It’s not uncommon for a person in a car or home where drugs or guns are found to get arrested and charged with possession of those items, even if they weren’t physically on his person. This is because of a legal theory known as “constructive possession”, which believes that anyone found in the area of contraband had an equal ability to possess it.
Like most things in the law, “possession” is a legal term with a specific definition. Generally speaking, possession means the ability to exercise dominion and control over an item. To break that down even further, proving possession generally means that the State needs to prove that you were aware of the item’s existence, that you were okay with the item being present, and that you had some ability to say what was done with the item. The way that I usually explain it to clients at my office is that they can see that there’s a stapler on my desk. They’re probably okay with there being a stapler on my desk. But they really don’t have any ability to say what does or doesn’t happen with my stapler. Since there’s a difference between being in the presence of an item and possessing it, it would be highly unlikely that they were actually in possession of my stapler.
People understandably get upset when their loved ones are arrested for possessing something that they weren’t physically controlling, but possession can be proved by what’s known as circumstantial evidence. This means that if there are enough reasonable facts to prove that a person WAS in possession of an item, a jury can still find them guilty. One of the primary ways that constructive possession is proved by circumstantial evidence is by the amount of “co-mingling” there is between the item and your own personal property. For example, if the police search a house that you’ve been staying at and they find a bag of drugs in a table in your personal room, the fact that you may not have been there when the search happened isn’t likely to prevent you from being charged with a crime for possession.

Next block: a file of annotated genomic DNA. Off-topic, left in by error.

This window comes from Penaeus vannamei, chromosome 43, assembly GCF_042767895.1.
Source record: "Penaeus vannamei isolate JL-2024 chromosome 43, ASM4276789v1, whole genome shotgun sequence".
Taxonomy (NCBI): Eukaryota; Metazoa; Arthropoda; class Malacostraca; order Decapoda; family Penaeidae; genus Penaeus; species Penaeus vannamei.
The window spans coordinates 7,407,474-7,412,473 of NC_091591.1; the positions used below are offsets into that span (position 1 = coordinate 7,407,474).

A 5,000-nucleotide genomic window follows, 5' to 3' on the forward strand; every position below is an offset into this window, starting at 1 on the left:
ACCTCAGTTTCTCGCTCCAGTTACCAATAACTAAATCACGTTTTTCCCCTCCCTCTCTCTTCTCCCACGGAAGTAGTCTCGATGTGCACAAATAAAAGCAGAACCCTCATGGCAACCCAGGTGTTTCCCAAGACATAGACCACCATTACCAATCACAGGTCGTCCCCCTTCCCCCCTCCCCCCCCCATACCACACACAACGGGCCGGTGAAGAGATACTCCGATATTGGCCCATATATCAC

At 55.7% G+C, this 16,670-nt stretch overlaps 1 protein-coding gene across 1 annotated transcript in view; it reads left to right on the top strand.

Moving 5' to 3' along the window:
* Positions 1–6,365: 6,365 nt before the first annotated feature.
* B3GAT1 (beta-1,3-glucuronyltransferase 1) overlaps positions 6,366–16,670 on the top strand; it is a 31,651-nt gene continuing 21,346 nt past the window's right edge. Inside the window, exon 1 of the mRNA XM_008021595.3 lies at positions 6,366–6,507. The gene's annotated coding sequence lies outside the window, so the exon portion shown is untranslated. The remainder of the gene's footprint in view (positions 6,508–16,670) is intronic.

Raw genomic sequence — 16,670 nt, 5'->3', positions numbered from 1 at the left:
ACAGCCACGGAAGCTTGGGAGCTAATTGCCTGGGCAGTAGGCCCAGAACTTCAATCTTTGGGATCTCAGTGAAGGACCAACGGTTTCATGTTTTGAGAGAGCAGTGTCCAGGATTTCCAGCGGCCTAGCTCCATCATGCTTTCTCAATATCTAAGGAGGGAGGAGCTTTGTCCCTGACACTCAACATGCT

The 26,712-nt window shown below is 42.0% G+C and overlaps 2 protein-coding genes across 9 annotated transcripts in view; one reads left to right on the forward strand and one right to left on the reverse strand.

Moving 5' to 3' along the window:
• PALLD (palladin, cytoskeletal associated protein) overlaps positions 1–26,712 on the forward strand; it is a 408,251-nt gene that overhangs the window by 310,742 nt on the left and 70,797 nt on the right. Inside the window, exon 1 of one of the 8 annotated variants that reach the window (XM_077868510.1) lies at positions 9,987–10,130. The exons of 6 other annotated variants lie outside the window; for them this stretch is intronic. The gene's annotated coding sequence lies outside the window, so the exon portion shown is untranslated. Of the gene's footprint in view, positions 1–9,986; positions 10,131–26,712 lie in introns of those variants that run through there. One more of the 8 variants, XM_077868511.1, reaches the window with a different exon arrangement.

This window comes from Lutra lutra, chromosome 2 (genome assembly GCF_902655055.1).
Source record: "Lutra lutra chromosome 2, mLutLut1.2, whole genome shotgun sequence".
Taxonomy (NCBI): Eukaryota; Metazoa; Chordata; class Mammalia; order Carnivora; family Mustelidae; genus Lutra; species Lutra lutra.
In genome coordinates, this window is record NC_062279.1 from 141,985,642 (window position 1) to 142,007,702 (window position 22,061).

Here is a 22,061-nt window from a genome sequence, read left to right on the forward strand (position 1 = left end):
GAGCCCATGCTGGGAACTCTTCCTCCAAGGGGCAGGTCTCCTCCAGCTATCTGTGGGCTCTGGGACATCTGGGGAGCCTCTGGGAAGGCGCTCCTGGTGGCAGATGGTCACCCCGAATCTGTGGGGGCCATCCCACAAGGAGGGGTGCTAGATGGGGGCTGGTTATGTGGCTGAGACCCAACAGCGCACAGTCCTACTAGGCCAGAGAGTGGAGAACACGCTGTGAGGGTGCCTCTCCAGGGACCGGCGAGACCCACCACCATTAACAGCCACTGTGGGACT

Constructive possession cases can be difficult for both the State and the Defense. From the State perspective, not being able to show actual, physical control of an item can lead juries to find that there’s reasonable doubt in the case. At the same time, they’re equally hard on the Defense because it requires convincing juries that a LOT of coincidences don’t add up to possession, such as being in your own car or home and not having any idea whatsoever that there were drugs and guns hidden under a seat. Being able to successfully make that type of argument requires an experienced and talented attorney, and preferably one who has trial experience because a LOT of these cases need to proceed to trial to get the best possible result.
At Razumich & Associates, our goal is to make sure that each of our clients receives the personalized attention that their cases deserve so that they can make the best possible decisions on important matters affecting their future. We personally meet with everyone who sets an appointment with our office, and we will take as long as necessary to make sure that every question you have is answered as completely as possible. That’s our promise to you: we’re Lawyers Ready to Fight, and we look forward to fighting for you.